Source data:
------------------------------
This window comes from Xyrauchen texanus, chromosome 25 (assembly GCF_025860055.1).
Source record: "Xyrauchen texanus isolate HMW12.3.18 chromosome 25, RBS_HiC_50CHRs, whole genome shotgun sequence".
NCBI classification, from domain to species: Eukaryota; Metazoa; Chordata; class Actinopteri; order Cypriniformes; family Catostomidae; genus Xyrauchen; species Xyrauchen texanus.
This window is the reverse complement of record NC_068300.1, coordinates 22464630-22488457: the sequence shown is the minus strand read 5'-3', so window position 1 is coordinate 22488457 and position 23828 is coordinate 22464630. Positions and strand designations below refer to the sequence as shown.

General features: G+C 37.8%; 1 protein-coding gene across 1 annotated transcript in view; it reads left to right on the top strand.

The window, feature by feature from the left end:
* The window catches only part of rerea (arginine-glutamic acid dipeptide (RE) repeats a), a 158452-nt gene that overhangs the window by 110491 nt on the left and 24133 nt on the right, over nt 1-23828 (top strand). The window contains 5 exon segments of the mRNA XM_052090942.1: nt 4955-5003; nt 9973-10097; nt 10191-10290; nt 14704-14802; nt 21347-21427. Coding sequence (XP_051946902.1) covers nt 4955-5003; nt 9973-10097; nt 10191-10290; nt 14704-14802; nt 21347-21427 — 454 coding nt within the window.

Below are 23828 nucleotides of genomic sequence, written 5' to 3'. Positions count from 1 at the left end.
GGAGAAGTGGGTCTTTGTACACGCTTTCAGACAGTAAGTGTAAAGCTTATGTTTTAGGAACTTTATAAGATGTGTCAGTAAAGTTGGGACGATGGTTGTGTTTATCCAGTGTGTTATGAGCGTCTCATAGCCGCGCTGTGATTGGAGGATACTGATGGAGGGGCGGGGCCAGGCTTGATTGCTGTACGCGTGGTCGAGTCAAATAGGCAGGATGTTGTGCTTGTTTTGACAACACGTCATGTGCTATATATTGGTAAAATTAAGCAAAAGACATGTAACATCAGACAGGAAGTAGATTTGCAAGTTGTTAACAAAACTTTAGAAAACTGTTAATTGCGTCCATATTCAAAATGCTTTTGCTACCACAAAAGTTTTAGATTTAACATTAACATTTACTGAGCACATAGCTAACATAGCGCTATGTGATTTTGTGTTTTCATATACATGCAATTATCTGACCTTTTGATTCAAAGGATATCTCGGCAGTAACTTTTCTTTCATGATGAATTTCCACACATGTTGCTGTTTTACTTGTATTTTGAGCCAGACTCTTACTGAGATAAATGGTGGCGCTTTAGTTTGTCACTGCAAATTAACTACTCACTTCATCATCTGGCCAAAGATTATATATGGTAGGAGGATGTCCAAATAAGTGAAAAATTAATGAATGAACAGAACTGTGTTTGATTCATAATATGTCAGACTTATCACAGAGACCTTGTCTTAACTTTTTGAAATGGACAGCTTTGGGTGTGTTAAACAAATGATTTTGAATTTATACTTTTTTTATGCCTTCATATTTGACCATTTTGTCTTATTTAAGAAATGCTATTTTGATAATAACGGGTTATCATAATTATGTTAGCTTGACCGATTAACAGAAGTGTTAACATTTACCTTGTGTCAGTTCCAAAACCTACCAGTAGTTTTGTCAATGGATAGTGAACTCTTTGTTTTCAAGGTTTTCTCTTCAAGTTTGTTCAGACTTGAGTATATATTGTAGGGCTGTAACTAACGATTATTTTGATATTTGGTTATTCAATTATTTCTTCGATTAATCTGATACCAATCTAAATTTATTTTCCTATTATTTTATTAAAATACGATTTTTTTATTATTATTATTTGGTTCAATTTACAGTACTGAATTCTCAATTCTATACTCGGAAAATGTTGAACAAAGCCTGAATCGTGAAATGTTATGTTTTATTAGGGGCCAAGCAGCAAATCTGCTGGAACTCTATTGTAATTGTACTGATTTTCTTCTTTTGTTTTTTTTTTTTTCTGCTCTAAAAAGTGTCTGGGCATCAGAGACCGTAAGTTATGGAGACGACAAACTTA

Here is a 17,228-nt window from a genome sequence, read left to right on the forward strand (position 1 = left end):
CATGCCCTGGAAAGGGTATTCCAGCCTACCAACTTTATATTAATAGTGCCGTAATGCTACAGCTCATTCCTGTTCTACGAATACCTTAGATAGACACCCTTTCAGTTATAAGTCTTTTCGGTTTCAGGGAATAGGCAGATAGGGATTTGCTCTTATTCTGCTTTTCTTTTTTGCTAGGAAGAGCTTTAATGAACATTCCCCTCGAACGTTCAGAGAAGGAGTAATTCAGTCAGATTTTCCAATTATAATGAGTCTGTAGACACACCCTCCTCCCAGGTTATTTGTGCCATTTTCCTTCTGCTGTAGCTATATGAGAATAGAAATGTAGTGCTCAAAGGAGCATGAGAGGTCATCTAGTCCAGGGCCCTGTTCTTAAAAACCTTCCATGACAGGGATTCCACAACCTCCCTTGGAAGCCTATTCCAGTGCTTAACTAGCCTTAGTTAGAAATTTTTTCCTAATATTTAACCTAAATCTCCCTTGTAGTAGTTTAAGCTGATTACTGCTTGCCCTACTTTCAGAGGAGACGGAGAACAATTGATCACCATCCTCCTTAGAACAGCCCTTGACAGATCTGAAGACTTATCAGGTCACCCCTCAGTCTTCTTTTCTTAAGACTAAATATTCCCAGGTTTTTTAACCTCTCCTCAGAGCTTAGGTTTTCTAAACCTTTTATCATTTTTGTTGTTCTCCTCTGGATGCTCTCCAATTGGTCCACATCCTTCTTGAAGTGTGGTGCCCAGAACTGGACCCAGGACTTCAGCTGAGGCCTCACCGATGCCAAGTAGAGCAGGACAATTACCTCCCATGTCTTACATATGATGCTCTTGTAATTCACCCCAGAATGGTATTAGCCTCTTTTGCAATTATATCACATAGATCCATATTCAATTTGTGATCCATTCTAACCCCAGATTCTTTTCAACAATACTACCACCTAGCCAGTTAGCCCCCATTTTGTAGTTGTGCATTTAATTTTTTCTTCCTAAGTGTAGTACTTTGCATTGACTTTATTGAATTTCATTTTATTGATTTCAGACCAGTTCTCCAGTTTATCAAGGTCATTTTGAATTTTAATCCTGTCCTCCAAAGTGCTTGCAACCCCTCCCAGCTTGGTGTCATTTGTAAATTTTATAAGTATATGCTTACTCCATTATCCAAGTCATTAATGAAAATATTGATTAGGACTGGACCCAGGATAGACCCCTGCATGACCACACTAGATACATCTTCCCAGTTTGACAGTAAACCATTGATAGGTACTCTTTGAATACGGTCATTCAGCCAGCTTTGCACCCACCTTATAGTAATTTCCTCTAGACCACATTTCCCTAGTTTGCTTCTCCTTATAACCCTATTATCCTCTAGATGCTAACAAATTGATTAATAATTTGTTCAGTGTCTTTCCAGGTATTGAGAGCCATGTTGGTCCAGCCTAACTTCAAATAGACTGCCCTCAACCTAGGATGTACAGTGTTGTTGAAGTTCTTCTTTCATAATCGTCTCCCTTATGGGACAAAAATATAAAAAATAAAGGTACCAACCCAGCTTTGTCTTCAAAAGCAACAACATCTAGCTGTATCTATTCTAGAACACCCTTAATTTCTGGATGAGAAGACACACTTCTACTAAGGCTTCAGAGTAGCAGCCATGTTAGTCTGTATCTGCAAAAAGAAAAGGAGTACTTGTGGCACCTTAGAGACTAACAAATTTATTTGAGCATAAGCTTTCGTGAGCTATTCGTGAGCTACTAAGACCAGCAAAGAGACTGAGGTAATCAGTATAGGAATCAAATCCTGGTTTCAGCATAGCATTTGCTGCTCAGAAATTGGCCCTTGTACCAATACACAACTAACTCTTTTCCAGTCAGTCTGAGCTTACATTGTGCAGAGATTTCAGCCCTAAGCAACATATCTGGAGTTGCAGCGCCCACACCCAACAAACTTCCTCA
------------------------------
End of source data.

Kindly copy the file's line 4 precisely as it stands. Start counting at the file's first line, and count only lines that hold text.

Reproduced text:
This window is the reverse complement of record NC_068300.1, coordinates 22464630-22488457: the sequence shown is the minus strand read 5'-3', so window position 1 is coordinate 22488457 and position 23828 is coordinate 22464630. Positions and strand designations below refer to the sequence as shown.